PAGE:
Now, let me pause right here and say that I am from an old school of movie theater goers. When I see a preview for a new film that I am slobbering over like a St. Bernard, the viewing experience must be unsullied, uninterrupted. I need my headphones in my ears, and I don't need the...BLOODY STREAMING TO STUTTER AND STOP! I wait for it to upload in it's entirety. I want to see that download bar to go completely white. After this I go full screen, press my laptop screen right up to my face, adjust the volume about three-quarters full and I let 'er rip. The idea is to become lost in the moment and be hurdled into the mini story, as much as I feel in theaters when a real kick-butt movie makes itself known. In April of 1977, months away from my 12th birthday, Father and Step-mother took brother and I to see Ralph Bakshi's Wizards. Rather than embellish the moment, here is the movie trailer I saw...

I had no idea such a movie existed. I was reminded of 2001:A Space Odyssey, possibly from the way the spaceships were lit. I certainly took notice, and then forgot all about it, until July when news of the movie's popularity had caught the attention of the national and local news outlets. When would we go to see it, I asked parental units? Soon, parental units would say, soon. The movie's buzz was the blather out of every mouth where ever two or three should meet. "Who hasn't seen this movie?" I groused. "Me." And I wouldn't lay eyes on it until August 6th at 9:00 pm, the night of my 12th birthday. When Darth Vader's ship escaped back into the darkness of space and the closing credits played out I was a mesmerized fan and my taste for anything related to this movie swam in my veins.

He who buys by the sword...
I didn't have a way to transmit my love and appreciation for the movie on a cultural scale--and no, buying the action figures and spaceships wasn't a cultural transaction, only financial. It's what you do with the memorabilia that constitutes a cultural transaction. Here's why: Dealing strictly as kid's stuff, baseball cards, even marbles (remember them?) are collected and traded. But why? With baseball cars the players your collection signifies a personal value to the game. This can be done with action figures and movie posters. Owning Edward Norton's The Hulk, the first Two Spider-Man movies, and not The Green Lantern, reflects your discriminating appreciation of that culture. If I had the Star Wars action figures in 1978 and they simply sat in their boxes, then I'm in a different realm of collecting, no longer dealing with kid's stuff but a financial commodity. (Heavens, if you're a fan of CBS's The Big Bang Theory, how often have you seen this kind of comic book collateral used by the boys to negotiate their way in or out of mayhem?)

But if I had a movie camera I could use the memorabilia to make my own Star Wars movies or at the very least a weird puppet show of sorts (I'm looking at you Seth Green). I'd want to keep the movies alive through the continuing antics of the characters. No camera or sense of theater? No problem. How many reams of art paper kept alive the antics of Star Wars characters, ships and other inspirations alive and well? How many sheets of three-hole punch paper retold Star Wars related fan fiction, even poetry, traded friend to friend?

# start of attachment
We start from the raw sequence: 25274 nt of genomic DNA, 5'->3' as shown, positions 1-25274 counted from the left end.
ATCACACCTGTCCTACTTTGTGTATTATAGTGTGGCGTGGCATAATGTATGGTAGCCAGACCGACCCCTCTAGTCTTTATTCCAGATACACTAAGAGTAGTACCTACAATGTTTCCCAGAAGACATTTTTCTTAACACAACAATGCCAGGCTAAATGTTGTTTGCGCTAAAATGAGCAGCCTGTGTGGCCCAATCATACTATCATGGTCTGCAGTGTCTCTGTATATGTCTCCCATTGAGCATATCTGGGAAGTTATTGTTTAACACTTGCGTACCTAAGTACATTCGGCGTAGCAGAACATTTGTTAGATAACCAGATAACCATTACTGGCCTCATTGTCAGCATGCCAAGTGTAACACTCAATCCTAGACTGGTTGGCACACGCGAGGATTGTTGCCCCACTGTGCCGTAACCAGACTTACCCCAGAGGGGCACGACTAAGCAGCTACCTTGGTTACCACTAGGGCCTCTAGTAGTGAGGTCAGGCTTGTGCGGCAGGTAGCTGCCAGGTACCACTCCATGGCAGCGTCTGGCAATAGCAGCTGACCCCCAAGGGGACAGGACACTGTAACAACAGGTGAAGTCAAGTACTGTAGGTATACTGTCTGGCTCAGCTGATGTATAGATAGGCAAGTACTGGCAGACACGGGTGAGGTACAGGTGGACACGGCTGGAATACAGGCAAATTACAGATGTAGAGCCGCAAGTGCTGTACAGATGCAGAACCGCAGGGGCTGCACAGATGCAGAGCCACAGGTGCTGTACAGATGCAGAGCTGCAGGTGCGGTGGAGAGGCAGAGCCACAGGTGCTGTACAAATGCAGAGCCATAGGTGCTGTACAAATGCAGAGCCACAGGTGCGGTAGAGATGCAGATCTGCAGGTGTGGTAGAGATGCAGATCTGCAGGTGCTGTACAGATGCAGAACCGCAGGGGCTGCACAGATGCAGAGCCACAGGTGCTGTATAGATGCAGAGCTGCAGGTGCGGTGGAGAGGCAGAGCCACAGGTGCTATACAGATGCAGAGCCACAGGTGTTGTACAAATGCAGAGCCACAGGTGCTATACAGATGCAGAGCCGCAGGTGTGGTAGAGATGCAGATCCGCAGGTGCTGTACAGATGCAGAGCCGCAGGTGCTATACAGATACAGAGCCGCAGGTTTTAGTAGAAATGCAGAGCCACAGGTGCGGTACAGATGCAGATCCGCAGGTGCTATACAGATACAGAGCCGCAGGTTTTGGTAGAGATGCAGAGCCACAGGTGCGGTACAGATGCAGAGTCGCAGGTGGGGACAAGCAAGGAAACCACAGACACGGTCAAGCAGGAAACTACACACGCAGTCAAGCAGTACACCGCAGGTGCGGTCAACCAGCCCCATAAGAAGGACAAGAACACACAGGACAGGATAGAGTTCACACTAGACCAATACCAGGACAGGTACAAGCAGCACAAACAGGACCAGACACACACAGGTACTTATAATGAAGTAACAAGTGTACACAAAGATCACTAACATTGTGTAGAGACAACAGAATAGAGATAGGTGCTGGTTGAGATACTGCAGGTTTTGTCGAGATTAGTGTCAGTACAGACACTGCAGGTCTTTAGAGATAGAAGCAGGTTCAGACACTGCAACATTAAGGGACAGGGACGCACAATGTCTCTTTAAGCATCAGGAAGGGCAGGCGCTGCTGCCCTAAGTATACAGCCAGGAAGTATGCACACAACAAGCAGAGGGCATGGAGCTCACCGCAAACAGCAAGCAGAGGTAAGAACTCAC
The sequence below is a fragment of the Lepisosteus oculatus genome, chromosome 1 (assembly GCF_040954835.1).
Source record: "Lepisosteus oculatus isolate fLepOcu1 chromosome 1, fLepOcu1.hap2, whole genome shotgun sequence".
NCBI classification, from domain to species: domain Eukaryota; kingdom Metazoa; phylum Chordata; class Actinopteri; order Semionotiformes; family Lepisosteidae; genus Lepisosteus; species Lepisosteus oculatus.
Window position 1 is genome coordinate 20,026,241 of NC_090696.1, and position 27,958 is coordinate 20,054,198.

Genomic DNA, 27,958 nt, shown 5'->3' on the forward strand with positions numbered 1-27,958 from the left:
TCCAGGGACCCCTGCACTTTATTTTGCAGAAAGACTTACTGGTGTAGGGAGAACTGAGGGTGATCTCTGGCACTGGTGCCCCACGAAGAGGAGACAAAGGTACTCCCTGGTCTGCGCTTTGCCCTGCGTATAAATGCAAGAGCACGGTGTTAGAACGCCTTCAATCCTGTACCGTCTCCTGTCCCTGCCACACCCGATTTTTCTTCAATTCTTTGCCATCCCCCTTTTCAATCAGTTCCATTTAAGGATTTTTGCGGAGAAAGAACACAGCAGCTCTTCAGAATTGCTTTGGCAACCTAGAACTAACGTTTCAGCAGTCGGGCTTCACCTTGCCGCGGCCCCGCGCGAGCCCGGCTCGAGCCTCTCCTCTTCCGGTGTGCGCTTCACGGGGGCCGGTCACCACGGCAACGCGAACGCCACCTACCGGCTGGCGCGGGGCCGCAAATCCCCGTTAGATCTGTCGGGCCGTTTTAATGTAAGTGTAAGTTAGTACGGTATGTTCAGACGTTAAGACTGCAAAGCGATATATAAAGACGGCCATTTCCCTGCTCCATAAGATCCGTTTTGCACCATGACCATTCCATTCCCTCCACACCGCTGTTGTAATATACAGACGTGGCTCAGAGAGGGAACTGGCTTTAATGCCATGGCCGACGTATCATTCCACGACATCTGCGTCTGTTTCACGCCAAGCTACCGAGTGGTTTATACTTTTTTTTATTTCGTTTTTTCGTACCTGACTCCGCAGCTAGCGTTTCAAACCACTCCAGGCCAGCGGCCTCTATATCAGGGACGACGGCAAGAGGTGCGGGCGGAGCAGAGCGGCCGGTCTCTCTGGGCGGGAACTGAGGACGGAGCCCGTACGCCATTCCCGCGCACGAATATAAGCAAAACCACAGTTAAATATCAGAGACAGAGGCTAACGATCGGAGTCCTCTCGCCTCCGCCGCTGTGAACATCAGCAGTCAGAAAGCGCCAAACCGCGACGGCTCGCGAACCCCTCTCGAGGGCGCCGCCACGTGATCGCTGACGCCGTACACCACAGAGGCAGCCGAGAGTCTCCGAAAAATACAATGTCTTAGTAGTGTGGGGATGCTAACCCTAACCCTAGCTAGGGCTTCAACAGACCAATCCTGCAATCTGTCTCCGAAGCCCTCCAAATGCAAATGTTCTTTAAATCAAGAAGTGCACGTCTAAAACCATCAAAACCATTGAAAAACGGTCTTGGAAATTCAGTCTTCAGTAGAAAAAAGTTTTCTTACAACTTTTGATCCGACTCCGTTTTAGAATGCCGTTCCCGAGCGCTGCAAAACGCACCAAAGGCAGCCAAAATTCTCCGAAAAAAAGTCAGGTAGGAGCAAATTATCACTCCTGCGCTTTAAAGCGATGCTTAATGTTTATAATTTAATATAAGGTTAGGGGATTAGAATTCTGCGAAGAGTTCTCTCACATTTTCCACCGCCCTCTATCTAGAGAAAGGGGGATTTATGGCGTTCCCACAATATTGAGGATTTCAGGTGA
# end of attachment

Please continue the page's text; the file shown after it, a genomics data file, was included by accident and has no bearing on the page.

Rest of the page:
What's this have to do with film trailers? Well, in 1978 some fellas made their own fan trailer (albeit a satirical spoof) of Star Wars called Hardware Wars, which to this day is a George Lucas favorite among fan films. (You can find part one here and part two here.) This was right at the onset of the rising home video rental era and here anyone could start trafficking in the film trailers, home made or otherwise. By the time The Empire Strikes Back rolled out in May 1980, Hardware Wars had become a cult classic. Our family enjoyed multiple viewings on a 16mm print checked out from the local library long before we watched it again years later on our very own VCR.

When did film trailers become a mass transaction of cinema, even a collectible? To help pay the bills, and give home viewers a real theater experience, studios began packaging their video releases with theatrical pre-show entertainment: Coke and Pepsi commercials, video and VCR maintenance, home rental industry adverts, and of course, trailers for upcoming films. All you had to do was put the video in, kick back with your theater-styled microwave popcorn and 20 ouncer, and let the entertainment blast you in the face. Maybe at the first or second viewing you resisted the urge to lay on the fast-forward button and get straight to the movie, but by the third or fourth viewing of Turner & Hooch, sitting through the trailers became a bother. They had lost their luster.

"In a world..."

Mostly copies of Universal Soldier and Ernest Goes to 'Nam
Jump ahead a few decades. In garages and basements throughout most of the world, that's not mold we smell but nostalgia for the good old days of VHS movies. Hidden stockpiles in homes that hadn't made their way to local dumps, find new homes at local Goodwill and Deseret Industries stores. Where ever they might be, the old formatted movies and the lost gems of pre-show entertainment found their way onto YouTube. Here, people like me gathered up the lost memories and racked them up into collections, or playlists, like this one here by Leanna Jacques, or this one here by videomix22, which I most enjoy.